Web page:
Sean Connell is a recent POSCO Visiting Fellow and Japan Studies Fellow at the East-West Center, and director of trade and economic development of the Snohomish County Government, Washington State. This post draws on the author’s paper “Creating Korea’s Future Economy: Innovation, Growth, and Korea-U.S. Economic Relations,” which appeared in the East-West Center’s AsiaPacific Issues, No. 111. The views expressed are solely those of the author, and do not necessarily reflect the policies or positions of any organization with which the author is affiliated.
South Korean president Park Geun-hye announced in her January 6 New Year’s address to the nation a three-year plan for “economic innovation,” with the goals of increasing Korea’s economic growth rate to 4 percent, employment to 70 percent, and per capita income to $40,000—the “474” vision. Park’s strategies to achieve these targets include tackling public sector reforms and righting “ill practices rampant in our society”; boosting domestic demand through promoting Korea’s long-underperforming small and medium enterprises (SMEs) and services sector; and fostering a “creative economy.” While much commentary has focused on the feasibility of the “474” slogan—drawing some parallels with former President Lee Myung-bak’s overly ambitious “747” growth plan, more significant is the underlying objective of fostering the innovation that will sustain Korea’s future economic competitiveness.
Park has described the term “creative economy” to mean a process of creating new jobs and industries through converging science, technology, culture, and industry in new ways, and by fostering “the blossoming of creativity in the very borders that were once permeated by barriers.” She and members of her government have often discussed the concept in terms of meshing existing sectors with information and communication technologies (ICT).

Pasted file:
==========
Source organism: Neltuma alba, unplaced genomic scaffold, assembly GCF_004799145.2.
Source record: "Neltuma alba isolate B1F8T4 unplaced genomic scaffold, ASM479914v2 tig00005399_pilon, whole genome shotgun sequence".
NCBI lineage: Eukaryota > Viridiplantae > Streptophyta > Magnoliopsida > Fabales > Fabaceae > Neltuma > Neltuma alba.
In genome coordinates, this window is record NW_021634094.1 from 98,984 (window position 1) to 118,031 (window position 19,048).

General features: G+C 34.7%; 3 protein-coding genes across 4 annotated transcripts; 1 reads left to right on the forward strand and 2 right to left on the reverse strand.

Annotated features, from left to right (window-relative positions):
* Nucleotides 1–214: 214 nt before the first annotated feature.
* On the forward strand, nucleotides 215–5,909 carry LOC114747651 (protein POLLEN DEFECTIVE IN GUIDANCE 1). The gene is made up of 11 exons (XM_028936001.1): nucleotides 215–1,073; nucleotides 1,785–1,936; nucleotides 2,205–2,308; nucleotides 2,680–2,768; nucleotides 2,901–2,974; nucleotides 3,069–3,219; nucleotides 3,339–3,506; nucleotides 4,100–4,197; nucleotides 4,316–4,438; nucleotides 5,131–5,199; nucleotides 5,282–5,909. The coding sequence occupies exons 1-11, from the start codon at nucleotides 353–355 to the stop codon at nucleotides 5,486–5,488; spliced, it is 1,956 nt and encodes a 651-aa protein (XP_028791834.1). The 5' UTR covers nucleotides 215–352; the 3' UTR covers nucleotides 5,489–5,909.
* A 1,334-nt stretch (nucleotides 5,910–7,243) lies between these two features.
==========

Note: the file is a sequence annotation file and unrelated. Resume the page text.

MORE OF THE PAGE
This agenda is an important shift for the Korean government. There is broad consensus that Korea has reached the limits of its previous “fast follower” growth strategies, and that its future depends on developing and commercializing homegrown innovation. Positioning innovation and entrepreneurship front and center as driving engines of its economy is a natural progression for Korea at its current level of development. At a time of rising inequalities, falling productivity and slowing growth rates, an aging population, and increasingly uncertain job prospects for recent university graduates, it is also an urgent one.
Korea has world-class technology capabilities and human capital, and boasts global leaders in high-tech sectors including ICT. Yet Korea’s economy continues to be dominated by large family-controlled conglomerates (chaebol), meaning that SMEs and the services sector—which are major sources of innovative products, business models, and new job creation powering the U.S. economy—lag precipitously behind large manufacturers in productivity and R&D. Fostering an environment in which more people are empowered to take risks is core to the success of the creative economy.
These challenges require addressing a range of regulatory, structural, and cultural obstacles, many of which evolved over the course of Korea’s spectacular development of the past fifty years. The Park administration recognizes these, and the important role the Korean government can play in facilitating an environment more conducive for innovation and entrepreneurship. Last June it announced a creative economy blueprint, a comprehensive set of policies intended to encourage the creation and growth of startup businesses, generate new industries, strengthen Korea’s science and technology capabilities, and cultivate world-class creative talent. The plan includes several measures aimed at enhancing access to finance and investment capital for entrepreneurs and small businesses, which has long been a challenge in Korea’s market. Additionally, the Park administration established a new Ministry of Science, ICT and Future Planning tasked with coordinating and implementing creative economy policies across the Korean government. It has also launched initiatives to actively engage the broader Korean public in the creative economy agenda, including an online portal through which people can seek advice and mentorship on their business ideas, and has announced plans to establish creative economy centers in 17 towns across the country.